Asthma is a chronic disorder of the airways that is characterized by airflow obstruction, inflammation, hyperreactivity and remodeling. Airway remodeling is, in part, due to increased smooth muscle cell growth, and immunomodulatory roles of airway smooth muscle cells have recently been recognized. Reactive oxygen species have been shown to serve as signaling mediators in airway smooth muscle cells. Mechanisms of how reactive oxygen species are involved in cell signaling events, however, remain largely undefined. Lack of such knowledge interferes with the development of new therapeutic strategies that are designed to prevent and/or treat asthma. My long-range goal is to understand the mechanism of reactive oxygen species signaling in airway smooth muscle cells. The objective of this application is to evaluate the mechanism and functions of annexin A1 (lipocortin) carbonylation induced by mediators of asthma. The central hypothesis is that reactive oxygen species produced by mediators of asthma including platelet-derived growth factor (PDGF) and endothelin-1 promote carbonylation of annexin A1 (which regulates inflammation and cell growth) as a signal transduction mechanism. The hypothesis has been formulated on the basis of strong preliminary data in smooth muscle cells which suggest that: (i) PDGF and endothelin-1, important mediators of asthma, promote protein carbonylation;(ii) Mass spectrometry identified that annexin A1 (an anti-inflammatory, anti-proliferative and pro-apoptotic molecule), is one protein that is carbonylated;(iii) Annexin A1 interacts with proteins which promote proliferation and survival of smooth muscle cells and inflammatory responses;(iv) Overexpression of annexin A1 reduces smooth muscle cell number, (v) Carbonylation of annexin A1 is followed by proteasome- dependent degradation, and (vi) Iron chelation inhibits PDGF-induced upregulation of bcl-2 and interleukin-13 mRNA expression in human airway smooth muscle cells. Further, in vivo treatment of mice with allergens to induce asthma promoted degradation of annexin A1. The rationale for the proposed research is that, once knowledge of signaling pathways that regulate cell growth and inflammatory responses in airway smooth muscle cells has been obtained, it will lead to new strategies that can be used to prevent and/or treat asthma. The objective of the application will be accomplished by pursuing three specific aims: 1) Identify the mechanism of annexin A1 carbonylation by cell signaling mediators in human airway smooth muscle cells, 2) Determine the role of protein carbonylation in the mechanism of annexin A1 degradation, and 3) Define the roles of annexin A1 in the regulation of airway smooth muscle cell growth and inflammatory responses. The proposed work is innovative because it will investigate a novel mechanism for reactive oxygen species signaling and study the novel roles of annexin A1 in airway smooth muscle regulation for cell growth and inflammatory responses. It is my expectation that mediators of asthma including PDGF and endothelin-1 promote metal-catalyzed annexin A1 carbonylation that specifically influences cell growth, apoptotic and inflammatory signaling via mechanisms involving proteasomes. These results will be significant because they are expected to provide new agents for preventative and therapeutic interventions for asthma. In addition, the results will fundamentally advance the field of lung cell biology.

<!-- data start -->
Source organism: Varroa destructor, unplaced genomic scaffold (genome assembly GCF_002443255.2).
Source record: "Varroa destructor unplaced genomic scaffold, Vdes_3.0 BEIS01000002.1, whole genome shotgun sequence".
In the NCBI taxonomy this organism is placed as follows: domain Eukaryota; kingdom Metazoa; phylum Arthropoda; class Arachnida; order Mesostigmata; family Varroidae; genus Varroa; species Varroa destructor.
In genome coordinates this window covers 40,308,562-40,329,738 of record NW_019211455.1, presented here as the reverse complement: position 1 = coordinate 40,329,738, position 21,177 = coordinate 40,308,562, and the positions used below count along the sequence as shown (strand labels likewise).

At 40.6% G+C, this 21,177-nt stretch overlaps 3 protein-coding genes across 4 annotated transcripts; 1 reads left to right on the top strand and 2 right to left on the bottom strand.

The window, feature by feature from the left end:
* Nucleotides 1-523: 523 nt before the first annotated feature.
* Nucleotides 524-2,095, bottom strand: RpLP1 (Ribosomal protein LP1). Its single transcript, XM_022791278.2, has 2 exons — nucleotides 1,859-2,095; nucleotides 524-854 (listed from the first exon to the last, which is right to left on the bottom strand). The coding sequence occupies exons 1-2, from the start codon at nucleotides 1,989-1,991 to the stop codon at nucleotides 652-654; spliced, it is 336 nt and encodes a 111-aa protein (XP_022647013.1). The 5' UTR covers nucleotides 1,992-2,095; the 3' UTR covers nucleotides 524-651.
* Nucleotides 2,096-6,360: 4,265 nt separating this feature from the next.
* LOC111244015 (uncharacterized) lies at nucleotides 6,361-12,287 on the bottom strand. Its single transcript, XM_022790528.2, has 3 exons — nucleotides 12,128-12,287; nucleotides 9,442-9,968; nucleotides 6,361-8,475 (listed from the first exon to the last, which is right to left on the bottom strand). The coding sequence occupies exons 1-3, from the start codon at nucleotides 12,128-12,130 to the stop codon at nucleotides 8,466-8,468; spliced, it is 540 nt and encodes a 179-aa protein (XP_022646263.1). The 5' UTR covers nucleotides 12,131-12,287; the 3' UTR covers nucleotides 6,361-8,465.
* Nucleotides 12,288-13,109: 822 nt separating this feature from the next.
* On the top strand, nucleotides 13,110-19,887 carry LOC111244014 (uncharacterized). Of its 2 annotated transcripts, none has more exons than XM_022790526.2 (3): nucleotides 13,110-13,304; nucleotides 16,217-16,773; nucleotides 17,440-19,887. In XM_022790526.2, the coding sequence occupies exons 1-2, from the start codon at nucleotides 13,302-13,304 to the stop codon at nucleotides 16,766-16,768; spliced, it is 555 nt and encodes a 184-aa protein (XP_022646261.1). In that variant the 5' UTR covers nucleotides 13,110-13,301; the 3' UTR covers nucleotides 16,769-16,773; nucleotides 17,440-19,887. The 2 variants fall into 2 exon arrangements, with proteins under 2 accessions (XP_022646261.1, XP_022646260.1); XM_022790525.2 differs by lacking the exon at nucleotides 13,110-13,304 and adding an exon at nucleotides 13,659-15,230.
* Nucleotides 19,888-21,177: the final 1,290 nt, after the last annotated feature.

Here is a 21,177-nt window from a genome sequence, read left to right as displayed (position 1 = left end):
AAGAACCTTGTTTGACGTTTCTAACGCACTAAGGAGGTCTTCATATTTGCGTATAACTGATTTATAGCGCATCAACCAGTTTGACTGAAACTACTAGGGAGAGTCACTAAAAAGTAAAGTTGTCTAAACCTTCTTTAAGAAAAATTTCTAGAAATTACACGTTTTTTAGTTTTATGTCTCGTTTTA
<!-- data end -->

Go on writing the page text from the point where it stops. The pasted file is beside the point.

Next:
Public Health Relevance

Asthma is a chronic disorder of the airways that is characterized by airflow obstruction, inflammation, hyperreactivity and remodeling, which affects a large number of patients in the United States and worldwide. Airway smooth muscle cells which comprizes of airway walls play multifaceted role in the airway. Thus, understanding how airway smooth muscle cells are regulated should help developing effective therapeutic strategies for this condition. Oxygen free radicals have been shown to play important roles in regulating airway smooth muscle cells. This project is designed to identify detailed mechanisms of the actions of oxygen free radicals. Information generated in this project is expected to contribute to designing new therapeutic strategies for treating human asthma.

Agency
National Institute of Health (NIH)
Institute
National Heart, Lung, and Blood Institute (NHLBI)
Type
Research Project (R01)
Project #
5R01HL097514-04
Application #
8311704
Study Section
Special Emphasis Panel (ZHL1-CSR-A (M1))
Program Officer
Croxton, Thomas
Project Start
2009-08-01
Project End
2013-07-31
Budget Start
2012-08-01
Budget End
2013-07-31
Support Year
4
Fiscal Year
2012
Total Cost
$341,921
Indirect Cost
$119,171
Name
Georgetown University
Department
Pharmacology
Type
Schools of Medicine
DUNS #
049515844
City
Washington
State
DC
Country
United States
Zip Code
20057
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